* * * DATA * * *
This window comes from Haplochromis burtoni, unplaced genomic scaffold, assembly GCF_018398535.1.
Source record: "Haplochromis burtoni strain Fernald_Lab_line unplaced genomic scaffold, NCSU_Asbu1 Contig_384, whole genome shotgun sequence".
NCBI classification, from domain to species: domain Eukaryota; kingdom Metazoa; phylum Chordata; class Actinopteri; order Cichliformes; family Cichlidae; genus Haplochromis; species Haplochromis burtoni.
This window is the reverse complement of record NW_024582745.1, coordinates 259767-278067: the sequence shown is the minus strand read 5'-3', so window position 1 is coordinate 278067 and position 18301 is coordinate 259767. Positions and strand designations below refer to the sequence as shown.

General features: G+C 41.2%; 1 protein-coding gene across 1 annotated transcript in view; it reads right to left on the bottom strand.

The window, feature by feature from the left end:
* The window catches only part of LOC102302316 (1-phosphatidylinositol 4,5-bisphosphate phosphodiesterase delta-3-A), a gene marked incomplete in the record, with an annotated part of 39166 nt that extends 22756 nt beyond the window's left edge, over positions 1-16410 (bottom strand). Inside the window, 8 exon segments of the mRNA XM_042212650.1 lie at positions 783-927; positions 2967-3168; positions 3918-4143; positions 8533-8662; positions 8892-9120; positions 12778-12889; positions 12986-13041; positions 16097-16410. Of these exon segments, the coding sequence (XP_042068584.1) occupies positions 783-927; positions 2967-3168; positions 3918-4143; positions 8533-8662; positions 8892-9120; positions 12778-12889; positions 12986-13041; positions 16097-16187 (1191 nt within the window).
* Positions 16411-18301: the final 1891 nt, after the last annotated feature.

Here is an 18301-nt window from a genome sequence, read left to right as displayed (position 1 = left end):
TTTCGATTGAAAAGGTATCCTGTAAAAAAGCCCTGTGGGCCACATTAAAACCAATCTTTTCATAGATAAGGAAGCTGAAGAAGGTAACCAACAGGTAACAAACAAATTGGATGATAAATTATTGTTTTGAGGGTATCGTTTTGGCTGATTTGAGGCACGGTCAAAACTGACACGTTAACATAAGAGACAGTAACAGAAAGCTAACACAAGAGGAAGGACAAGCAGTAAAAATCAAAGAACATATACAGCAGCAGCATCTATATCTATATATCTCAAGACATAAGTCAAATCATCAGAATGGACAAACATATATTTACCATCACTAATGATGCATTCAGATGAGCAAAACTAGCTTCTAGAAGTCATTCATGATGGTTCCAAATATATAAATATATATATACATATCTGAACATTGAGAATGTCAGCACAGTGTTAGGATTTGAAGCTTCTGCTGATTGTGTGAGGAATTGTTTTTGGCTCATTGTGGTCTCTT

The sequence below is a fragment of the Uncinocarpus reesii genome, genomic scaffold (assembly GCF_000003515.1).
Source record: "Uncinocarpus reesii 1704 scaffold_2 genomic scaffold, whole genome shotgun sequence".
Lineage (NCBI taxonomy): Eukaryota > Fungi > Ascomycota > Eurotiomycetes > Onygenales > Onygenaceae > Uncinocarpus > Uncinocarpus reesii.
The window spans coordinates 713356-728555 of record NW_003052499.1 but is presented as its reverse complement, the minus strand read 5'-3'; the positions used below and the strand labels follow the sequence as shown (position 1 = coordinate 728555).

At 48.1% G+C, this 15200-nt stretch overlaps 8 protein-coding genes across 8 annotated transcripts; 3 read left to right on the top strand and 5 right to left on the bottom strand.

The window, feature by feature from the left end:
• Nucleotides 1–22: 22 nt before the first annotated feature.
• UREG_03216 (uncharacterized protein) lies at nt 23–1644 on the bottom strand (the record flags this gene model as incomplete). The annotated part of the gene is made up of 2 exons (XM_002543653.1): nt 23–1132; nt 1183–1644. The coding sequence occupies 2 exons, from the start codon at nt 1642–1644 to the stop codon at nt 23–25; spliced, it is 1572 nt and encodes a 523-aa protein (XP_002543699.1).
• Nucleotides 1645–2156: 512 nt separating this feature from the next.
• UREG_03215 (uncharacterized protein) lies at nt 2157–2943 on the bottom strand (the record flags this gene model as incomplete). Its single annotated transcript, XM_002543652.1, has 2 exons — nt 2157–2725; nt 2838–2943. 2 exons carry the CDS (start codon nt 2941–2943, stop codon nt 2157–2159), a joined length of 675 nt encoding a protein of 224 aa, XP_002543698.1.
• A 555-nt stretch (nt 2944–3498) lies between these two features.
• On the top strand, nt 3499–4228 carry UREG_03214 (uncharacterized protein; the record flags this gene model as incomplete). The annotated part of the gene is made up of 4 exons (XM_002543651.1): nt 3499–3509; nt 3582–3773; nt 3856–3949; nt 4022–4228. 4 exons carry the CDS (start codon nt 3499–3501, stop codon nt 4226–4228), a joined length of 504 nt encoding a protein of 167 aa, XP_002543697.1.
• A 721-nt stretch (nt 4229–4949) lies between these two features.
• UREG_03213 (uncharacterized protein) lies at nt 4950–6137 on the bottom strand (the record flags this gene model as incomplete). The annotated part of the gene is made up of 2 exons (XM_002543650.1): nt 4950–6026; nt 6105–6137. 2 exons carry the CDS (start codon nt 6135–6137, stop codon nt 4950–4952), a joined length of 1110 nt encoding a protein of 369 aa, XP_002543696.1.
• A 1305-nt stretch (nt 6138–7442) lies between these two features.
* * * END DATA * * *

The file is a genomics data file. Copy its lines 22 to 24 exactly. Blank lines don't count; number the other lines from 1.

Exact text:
• On the top strand, nt 3499–4228 carry UREG_03214 (uncharacterized protein; the record flags this gene model as incomplete). The annotated part of the gene is made up of 4 exons (XM_002543651.1): nt 3499–3509; nt 3582–3773; nt 3856–3949; nt 4022–4228. 4 exons carry the CDS (start codon nt 3499–3501, stop codon nt 4226–4228), a joined length of 504 nt encoding a protein of 167 aa, XP_002543697.1.
• A 721-nt stretch (nt 4229–4949) lies between these two features.
• UREG_03213 (uncharacterized protein) lies at nt 4950–6137 on the bottom strand (the record flags this gene model as incomplete). The annotated part of the gene is made up of 2 exons (XM_002543650.1): nt 4950–6026; nt 6105–6137. 2 exons carry the CDS (start codon nt 6135–6137, stop codon nt 4950–4952), a joined length of 1110 nt encoding a protein of 369 aa, XP_002543696.1.